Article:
Studying Environmental Science: What is it like and where can it take you?
In a world where global warming, air pollution, and plastic waste are major topical issues, environmental science is becoming an increasingly valued and relevant degree. Although it is a relatively new field, it combines elements of the key traditional fields of chemistry and biology, and is widely recognised as a rigorous and academic degree. However, due to its newness, many people have questions about what studying environmental science is like and where it can lead. This article will answer these questions and a number of other common questions about environmental science.
What is studying environmental science like?
What do you study in environmental science?
Is it a good degree?
Should I study biology instead?
Where can it take you?
What is the job market like?
Do I need a degree in environmental science to work in the green sector?
Environmental science is an interdisciplinary subject, so it will involve studying elements of biology, chemistry, physics, geography and social sciences; this can be a challenge as each of these fields requires different skills and knowledge. However, by combining an understanding of all of these areas, students are better able to study the environment from an integrated perspective.
Fieldwork is a key part of studying environmental science. How far you travel for fieldwork is related to your areas of interest – it could involve travelling to different countries to experience a range of habitats and climates or it could be focussing on a particular ecosystem and involve a significant amount of work in a single location.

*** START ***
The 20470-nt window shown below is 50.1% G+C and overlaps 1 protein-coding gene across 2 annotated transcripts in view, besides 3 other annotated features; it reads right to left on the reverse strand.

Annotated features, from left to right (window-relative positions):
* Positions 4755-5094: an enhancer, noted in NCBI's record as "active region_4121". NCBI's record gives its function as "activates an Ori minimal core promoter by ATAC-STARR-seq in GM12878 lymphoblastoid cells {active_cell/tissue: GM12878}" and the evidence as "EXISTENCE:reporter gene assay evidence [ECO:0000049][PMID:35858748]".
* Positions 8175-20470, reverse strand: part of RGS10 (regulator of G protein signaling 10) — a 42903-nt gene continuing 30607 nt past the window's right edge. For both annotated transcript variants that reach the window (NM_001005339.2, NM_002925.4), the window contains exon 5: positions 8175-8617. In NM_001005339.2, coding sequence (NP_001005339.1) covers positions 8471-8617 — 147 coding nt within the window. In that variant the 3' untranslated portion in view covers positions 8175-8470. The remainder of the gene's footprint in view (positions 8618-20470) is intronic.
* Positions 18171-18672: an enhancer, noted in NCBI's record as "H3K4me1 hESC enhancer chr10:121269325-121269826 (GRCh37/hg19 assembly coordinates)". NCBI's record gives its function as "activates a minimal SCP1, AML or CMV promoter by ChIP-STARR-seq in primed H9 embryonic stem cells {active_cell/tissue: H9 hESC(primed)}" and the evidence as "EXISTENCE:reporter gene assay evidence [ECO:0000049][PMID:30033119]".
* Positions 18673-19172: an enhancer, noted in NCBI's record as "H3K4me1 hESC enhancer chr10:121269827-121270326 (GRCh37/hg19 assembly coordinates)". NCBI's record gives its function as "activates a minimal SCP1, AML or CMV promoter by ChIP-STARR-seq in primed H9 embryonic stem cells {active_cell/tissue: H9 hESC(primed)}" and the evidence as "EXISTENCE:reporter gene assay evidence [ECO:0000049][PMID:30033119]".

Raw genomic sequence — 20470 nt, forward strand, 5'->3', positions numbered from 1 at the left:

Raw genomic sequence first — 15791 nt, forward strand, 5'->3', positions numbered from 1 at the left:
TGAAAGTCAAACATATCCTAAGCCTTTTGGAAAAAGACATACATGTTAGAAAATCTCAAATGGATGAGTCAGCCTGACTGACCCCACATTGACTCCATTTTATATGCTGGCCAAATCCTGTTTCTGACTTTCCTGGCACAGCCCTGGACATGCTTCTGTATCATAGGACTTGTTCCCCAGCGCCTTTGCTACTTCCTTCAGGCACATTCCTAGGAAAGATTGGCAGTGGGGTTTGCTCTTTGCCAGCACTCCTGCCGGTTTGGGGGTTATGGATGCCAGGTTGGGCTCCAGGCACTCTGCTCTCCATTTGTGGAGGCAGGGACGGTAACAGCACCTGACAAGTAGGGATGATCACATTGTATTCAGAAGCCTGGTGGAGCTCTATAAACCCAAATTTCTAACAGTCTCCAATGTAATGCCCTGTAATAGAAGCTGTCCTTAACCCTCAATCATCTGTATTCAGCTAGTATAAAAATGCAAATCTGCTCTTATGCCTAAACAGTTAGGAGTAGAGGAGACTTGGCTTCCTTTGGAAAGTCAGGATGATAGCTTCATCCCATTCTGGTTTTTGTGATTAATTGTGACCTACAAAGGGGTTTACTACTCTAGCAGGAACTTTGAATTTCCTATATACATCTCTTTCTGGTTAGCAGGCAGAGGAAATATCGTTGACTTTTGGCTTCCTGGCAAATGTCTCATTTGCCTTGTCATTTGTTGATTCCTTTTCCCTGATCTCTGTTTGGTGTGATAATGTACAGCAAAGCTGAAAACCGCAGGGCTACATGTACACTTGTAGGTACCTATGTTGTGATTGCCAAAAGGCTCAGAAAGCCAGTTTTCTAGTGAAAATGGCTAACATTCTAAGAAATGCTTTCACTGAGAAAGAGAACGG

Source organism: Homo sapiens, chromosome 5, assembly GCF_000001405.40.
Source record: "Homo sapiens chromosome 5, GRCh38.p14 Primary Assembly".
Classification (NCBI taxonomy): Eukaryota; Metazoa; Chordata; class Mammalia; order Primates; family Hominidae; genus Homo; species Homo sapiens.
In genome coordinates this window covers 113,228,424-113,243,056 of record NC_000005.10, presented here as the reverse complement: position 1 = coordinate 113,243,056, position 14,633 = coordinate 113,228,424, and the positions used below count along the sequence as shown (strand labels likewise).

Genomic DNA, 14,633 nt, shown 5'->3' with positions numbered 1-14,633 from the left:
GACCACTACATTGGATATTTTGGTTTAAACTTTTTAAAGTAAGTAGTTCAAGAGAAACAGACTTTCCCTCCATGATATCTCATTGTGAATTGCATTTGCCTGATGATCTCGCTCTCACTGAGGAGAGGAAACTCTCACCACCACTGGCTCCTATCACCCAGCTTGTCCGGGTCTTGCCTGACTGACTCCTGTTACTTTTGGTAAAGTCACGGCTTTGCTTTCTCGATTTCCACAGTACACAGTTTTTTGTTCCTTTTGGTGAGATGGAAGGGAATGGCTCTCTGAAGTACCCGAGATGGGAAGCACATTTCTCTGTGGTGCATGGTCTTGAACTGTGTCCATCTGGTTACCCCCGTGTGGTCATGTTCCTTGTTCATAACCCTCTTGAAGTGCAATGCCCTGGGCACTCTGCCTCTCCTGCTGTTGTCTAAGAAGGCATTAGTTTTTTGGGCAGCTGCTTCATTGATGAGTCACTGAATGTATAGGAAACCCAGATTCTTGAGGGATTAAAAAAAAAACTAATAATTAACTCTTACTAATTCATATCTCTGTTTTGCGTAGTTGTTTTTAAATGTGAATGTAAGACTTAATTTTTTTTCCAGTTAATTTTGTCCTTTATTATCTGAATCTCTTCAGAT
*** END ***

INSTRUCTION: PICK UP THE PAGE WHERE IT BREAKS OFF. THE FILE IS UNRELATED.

Laboratory work is also a core element of studying environmental science – as part of the degree, you will learn how to test analyse different samples and interpret the results.
It is also common to do work placements or voluntary work as part of the degree; the environmental sector is extremely competitive, and work experience develops valuable skills which are invaluable when job hunting.
As mentioned above, environmental science is interdisciplinary, so topics will draw on different fields to develop understanding.
Core elements of most courses include atmospheric sciences, ecology, environmental chemistry and geosciences.
Atmospheric sciences involves studying the atmosphere, typically covering the chemistry and physics of the atmosphere, and the impact changes can have on ecosystems all over the world. You may also study meteorology.
Ecology focuses on how organisms interact with the environment and each other. This can connect to social sciences as well as biology. Environmental chemistry centres around the impact humans have on the environment and how contamination happens, what its effects are and how it can be prevented.
Geoscience is a very broad field, but focuses on the earth’s natural processes; in environmental science, this will involve learning more about the earth to ensure you have a good scientific basis for understanding environmental changes.>
Environmental science is academically rigorous and involves developing a wide range of transferable skills that are very useful in the job market.
It also offers the opportunity to study multiple branches of science and take part in lab and fieldwork as well as more traditional study.
Top universities register a high employment rate for environmental science, and the US Bureau of Labour and Statistic calculates that the growth outlook is higher than average.
If you are interested in working in a related field or even going on to further study, then environmental science is an excellent degree choice.
If your main interest is in biology, a pure biology degree may be a better choice. There will still be the opportunity to choose modules that are related to environmental science, and it will reduce the number of different sciences you are learning about.